Carbon footprints associated with electricity generation from biomass syngas and diesel

Filipi Maciel de Melo1, Alysson Silvestre1, Monica Carvalho2

1 Graduate Program in Mechanical Engineering, Federal University of Para ba, Jo o Pessoa, Brazil
2 Department of Renewable Energy Engineering, Federal University of Para ba, Jo o Pessoa, Brazil


The limited availability of fossil fuels, as well as the already proven effects of global warming, highlight the need for alternative, environmentally-friendly energy generation. Consideration of primary energy inputs from new and renewable energy resources and technologies represent a major scientific challenge, and a major innovation if realized. This will open up new opportunities for benefit and realized value, in the form of lower costs of energy supply, through the utilization of indigenous energy resources, with reduced carbon emissions. This work applied the Life Cycle Assessment (LCA) methodology to quantify the carbon footprint associated with electricity generation, comparing two different fuels utilized in an experimental generator group. The first fuel was diesel, which was fed to an internal combustion engine attached to a synchronous generator. The second fuel was biomass (woody residues), which was gasified and then utilized in the same combustion engine (after ottolization conversion). The functional unit considered herein was the production of 100 kWh of electricity. Diesel fuel presented unsatisfactory results, emitting higher levels of greenhouse gases (1.092 kg CO2-eq/kWh). Woody biomass helped produce electricity more sustainably (0.269 kg CO2-eq/kWh), evidencing a possibility of mitigating climate change, with overall avoided emissions of 0.823 kg CO2-eq/kWh with fuel substitution.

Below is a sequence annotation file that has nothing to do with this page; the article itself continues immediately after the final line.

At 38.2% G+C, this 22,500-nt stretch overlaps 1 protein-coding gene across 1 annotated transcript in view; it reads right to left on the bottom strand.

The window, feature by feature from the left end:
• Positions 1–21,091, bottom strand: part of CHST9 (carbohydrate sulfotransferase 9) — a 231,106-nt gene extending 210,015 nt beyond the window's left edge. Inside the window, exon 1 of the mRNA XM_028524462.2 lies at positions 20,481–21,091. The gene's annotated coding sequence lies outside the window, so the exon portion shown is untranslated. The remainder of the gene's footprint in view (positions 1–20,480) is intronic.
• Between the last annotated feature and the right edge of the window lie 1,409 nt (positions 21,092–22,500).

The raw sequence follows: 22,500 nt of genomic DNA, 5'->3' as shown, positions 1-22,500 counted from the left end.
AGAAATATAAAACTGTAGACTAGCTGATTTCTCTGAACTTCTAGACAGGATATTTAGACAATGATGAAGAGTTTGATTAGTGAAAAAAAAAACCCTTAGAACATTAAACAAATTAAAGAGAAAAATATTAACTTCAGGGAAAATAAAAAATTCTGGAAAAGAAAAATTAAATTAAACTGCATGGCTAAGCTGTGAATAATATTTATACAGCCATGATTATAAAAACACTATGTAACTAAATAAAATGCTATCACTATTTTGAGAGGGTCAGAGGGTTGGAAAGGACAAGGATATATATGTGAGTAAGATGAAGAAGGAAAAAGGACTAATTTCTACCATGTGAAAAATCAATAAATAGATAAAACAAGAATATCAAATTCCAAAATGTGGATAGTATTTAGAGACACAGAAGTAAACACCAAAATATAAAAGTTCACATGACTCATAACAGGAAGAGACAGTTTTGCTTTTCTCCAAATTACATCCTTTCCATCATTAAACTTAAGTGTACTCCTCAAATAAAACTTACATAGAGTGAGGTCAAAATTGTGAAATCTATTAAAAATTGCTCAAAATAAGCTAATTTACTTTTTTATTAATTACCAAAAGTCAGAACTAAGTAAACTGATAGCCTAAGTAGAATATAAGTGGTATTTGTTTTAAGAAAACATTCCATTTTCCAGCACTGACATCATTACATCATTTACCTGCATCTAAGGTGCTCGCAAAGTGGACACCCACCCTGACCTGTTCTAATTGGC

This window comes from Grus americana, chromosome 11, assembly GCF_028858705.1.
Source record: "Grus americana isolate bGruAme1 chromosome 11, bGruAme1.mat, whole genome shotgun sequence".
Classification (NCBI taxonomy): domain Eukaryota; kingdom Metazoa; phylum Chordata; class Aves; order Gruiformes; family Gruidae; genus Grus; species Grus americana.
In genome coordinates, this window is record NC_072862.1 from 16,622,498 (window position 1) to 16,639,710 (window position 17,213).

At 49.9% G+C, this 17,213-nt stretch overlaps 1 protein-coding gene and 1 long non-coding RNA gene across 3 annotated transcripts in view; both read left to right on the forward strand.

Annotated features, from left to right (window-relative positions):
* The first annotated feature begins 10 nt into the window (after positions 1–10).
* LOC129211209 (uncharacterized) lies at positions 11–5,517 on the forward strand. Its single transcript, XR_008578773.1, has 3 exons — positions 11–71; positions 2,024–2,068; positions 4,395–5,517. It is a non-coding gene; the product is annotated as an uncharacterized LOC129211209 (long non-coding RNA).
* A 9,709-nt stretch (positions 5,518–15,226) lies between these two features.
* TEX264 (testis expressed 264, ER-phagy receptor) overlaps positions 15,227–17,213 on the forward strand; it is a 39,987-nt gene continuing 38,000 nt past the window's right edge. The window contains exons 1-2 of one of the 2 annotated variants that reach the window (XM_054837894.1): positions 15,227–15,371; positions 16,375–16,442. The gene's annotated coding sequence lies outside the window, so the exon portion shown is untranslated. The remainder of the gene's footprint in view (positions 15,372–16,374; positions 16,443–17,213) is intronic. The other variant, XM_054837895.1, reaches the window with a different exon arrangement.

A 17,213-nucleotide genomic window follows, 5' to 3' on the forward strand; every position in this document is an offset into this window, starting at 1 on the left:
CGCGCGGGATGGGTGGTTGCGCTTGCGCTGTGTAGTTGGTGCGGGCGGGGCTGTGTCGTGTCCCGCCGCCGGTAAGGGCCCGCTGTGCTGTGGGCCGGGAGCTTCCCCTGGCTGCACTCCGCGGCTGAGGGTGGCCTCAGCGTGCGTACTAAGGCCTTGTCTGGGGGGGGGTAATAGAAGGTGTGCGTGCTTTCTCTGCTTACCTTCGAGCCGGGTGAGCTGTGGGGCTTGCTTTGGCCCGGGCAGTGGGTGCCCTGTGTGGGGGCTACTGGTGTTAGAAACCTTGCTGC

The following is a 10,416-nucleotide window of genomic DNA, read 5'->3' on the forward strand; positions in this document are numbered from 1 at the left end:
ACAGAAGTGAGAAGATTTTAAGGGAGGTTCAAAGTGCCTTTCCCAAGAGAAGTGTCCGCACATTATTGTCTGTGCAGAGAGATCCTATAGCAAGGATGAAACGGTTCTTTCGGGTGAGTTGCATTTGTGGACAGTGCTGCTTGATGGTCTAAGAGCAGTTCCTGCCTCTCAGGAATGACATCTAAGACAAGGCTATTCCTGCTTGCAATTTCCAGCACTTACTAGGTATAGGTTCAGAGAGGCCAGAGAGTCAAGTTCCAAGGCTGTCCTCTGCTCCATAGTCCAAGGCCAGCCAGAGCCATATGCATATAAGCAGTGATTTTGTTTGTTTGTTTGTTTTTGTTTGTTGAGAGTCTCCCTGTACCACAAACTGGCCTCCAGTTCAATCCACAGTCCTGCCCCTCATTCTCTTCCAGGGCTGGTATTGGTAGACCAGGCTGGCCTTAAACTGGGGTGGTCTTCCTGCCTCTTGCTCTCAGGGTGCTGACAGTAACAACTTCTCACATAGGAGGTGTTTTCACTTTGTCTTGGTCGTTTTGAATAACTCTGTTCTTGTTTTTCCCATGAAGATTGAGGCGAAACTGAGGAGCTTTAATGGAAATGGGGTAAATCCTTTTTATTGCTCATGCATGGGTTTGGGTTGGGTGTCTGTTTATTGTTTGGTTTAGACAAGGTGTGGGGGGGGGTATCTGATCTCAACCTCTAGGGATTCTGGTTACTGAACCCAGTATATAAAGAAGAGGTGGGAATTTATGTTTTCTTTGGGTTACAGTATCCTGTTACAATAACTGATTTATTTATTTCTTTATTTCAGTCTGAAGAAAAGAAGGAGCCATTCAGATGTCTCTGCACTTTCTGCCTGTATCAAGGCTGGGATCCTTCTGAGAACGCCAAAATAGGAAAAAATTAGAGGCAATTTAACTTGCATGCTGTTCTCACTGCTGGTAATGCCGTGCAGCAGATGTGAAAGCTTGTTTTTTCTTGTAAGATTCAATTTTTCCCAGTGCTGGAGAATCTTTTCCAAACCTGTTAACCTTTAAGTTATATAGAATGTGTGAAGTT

biomass; carbon footprint; diesel; electricity; life cycle assessment

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